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is surrounded with graces. She never sits among the loose tribe of women, nor passes away her time with them in wanton discourses. She is full of virtue and prudence, and is the best wife that JUPITER can bestow on man.”

I shall conclude these iambics with the motto of this paper, which is a fragment of the same author: “A man cannot possess any thing that is better than a good woman, nor any thing that is worse than a bad one.”

As the poet has shewn a great penetration in this diversity of female characters, he has avoided the fault which JUVENAL and Monsier BOILEAU are guilty of; the former in his sixth, and the other in his last Satire, where they have endeavoured to expose the sex in general, without doing justice to the valuable part of it. * Such levelling satires are of no use to the world; and for this reason I have often wondered how the French author above-mentioned, who was a man of exquisite judgment, and a lover of virtue, could think human nature a proper subject for gatire in another of his celebrated pieces, which is called Tbe Satire upon Man. What vice or frailty can a discourse correct, which censures the whole species alike, and endeavours to shew, by some superficial strokes of wit, that brutes are the most excellent creatures of the two.

A satire should expose nothing but what is corrigible, and make a due discrimination between those who are, and those who are not the proper objects of it.


* JUVENAL is guilty of the same fault in his tenth Satire; he states the evil of the objects of human wishes, but not the good.







ABSTINENCE, the benefit of it, No. 195-
Accompts, their great usefulness, No. 174.
Action, the felicity of the soul, No. 126. No right judgment

to be made of our actions, 174.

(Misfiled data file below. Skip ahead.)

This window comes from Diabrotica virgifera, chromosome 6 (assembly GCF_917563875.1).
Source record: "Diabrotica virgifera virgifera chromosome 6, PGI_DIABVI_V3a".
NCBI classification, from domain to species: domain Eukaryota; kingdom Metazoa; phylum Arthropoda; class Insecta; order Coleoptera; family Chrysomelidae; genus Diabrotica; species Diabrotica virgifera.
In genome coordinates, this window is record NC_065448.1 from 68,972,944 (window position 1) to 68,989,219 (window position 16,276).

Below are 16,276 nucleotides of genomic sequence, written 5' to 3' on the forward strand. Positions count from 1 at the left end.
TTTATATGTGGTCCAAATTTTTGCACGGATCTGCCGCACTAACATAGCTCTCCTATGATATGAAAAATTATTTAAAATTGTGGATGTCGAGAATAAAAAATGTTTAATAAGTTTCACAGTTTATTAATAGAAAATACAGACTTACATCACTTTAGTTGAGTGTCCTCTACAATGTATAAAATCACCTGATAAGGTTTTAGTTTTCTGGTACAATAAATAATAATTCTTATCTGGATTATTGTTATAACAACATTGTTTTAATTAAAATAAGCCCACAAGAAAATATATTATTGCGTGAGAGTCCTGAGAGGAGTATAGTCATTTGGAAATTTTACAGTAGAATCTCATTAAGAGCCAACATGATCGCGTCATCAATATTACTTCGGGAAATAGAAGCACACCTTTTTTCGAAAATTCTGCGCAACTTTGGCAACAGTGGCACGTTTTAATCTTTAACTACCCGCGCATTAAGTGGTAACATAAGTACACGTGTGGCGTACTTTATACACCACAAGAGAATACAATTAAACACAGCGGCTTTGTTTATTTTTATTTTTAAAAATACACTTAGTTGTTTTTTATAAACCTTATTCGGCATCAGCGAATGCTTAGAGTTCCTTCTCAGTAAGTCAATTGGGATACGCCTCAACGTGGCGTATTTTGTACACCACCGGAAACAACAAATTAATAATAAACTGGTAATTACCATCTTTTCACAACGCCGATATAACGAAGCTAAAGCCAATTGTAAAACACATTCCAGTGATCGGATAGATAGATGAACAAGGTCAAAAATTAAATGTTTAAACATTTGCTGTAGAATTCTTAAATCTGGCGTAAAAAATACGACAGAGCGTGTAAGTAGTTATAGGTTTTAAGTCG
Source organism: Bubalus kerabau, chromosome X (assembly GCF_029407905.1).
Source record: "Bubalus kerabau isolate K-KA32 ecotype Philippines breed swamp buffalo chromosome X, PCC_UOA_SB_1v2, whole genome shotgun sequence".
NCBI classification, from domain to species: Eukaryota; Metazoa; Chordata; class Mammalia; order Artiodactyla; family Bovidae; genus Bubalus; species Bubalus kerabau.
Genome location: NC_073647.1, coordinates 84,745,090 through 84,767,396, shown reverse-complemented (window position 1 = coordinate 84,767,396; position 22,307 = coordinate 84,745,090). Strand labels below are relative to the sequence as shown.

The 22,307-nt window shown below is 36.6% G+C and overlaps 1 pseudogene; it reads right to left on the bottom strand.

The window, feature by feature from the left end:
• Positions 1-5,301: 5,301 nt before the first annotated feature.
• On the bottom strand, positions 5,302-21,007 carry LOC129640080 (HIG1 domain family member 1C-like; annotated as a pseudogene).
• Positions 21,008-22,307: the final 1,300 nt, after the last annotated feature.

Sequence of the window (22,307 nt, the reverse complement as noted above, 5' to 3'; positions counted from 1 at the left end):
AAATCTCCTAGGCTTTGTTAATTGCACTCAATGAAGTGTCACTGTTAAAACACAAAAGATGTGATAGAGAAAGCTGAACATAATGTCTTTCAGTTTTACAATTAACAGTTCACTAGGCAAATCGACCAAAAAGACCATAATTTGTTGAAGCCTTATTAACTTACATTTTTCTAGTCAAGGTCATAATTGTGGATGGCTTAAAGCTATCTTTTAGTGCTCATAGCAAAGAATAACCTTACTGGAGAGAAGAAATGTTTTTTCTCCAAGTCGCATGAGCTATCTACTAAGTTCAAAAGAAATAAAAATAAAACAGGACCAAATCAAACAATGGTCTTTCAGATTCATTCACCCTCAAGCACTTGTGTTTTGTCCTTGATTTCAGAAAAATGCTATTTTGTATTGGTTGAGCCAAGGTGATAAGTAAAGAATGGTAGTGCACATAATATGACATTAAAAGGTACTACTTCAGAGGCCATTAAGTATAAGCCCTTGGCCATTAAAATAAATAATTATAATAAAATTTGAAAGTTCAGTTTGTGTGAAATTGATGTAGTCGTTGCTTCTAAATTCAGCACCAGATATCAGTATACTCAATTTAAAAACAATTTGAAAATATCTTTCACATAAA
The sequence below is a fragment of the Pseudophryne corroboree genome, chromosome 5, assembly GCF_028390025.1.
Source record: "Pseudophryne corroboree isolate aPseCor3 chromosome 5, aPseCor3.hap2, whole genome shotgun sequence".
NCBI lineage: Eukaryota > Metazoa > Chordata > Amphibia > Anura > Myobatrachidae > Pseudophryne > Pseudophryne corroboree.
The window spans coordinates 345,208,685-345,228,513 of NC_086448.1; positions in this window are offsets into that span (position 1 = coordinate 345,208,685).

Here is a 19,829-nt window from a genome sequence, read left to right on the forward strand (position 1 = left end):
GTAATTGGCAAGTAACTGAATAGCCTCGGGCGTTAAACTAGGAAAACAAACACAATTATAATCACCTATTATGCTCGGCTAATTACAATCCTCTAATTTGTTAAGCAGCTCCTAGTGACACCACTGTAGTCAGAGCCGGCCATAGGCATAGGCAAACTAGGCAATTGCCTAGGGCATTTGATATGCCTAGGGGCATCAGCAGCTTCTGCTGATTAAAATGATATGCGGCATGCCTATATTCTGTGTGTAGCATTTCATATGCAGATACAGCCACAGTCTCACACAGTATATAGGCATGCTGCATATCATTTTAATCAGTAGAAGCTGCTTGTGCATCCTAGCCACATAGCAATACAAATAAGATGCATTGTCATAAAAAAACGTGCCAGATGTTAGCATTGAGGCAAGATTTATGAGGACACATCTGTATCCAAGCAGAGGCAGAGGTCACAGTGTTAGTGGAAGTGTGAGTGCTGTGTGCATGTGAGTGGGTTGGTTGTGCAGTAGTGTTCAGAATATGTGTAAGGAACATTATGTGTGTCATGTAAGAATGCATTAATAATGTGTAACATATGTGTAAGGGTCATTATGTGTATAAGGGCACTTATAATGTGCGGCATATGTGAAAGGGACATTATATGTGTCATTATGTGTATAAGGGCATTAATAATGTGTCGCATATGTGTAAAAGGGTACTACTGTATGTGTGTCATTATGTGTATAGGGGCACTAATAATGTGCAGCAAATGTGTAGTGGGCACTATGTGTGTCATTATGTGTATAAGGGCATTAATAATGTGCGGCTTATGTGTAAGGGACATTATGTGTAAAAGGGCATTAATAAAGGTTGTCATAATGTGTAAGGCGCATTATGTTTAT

Advertisement from Mr. Sly, the haberdasher, No. 187. About

the lottery ticket, 191.
Age, the unnatural misunderstanding between age and youth,

No. 153. The authority of an aged virtuous person preferable

to the pleasures of youth, ib.
Albacinda, her character, No. 144.
Alexander, his artifice in his Indian expedition, No. 127. His

answer to those who asked him if he would not be a com.

petitor for the prize in the Olympic Games, 157.
Amaryllis, her character, No. 144.
Ambition, the occasion of factions, No. 125. By what to be

measured, 188. Many times as hurtful to the princes who

are led by it, as to the people, 200.
Apothecary, his employment, No. 195.
Appetites, sooner moved than the passions, No. 208.
Arable, (Mrs.) the great heiress, the Spectator's fellow-traveller

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No. 132.

No. 179

Argument, rules for the management of

Aristotle, his account of the world, No. 166.



Aristus and Aspatia, an unhappy couple, No. 128.
Artist, wherein he has the advantage of an author, No. 166.
Association of honest men proposed by the Spectator, No. 126.
Atheists, great zealots, No. 185. And Bigots, ib. Their opinions

downright nonsense, ib.
Author, in what manner one author is a mole to another, No. 124.

Wherein an author has the advantage of an artist, 166. The
care an author ought to take of what he writes, ib. A story
of an atheistical author, ib.


Bareface, his success with the ladies, and the reason for it, No. 156.
Bawdy-houses, frequented by wise men, not out of wantonness but

stratagem, No. 190.
Bear-garden, the Spectator's method for the improvement of it,

No. 141.

Bodily exercises, of ancient encouragement, No. 161.
Boileau censured, and for what, No. 209.
Books reduced to their quintessence, No. 124. The legacies of

great geniuses, 166.
Burnet, (Dr.) some passages in his theory of the earth considered,

and 146.
Butts, the adventures of a butt on the water, 175.


Cæsar, (Julius) his reproof to an ill reader, No. 147.
Cant, from whence said to be derived, No. 147.
Caprice often acts in the place of reason, No. 191.
Care, what ought to be a man's chief care, No. 122.
Carneades, the philosopher, his definition of beauty, No. 144.
Cassius, the proof he gave of his temper in his childhood, No. 157.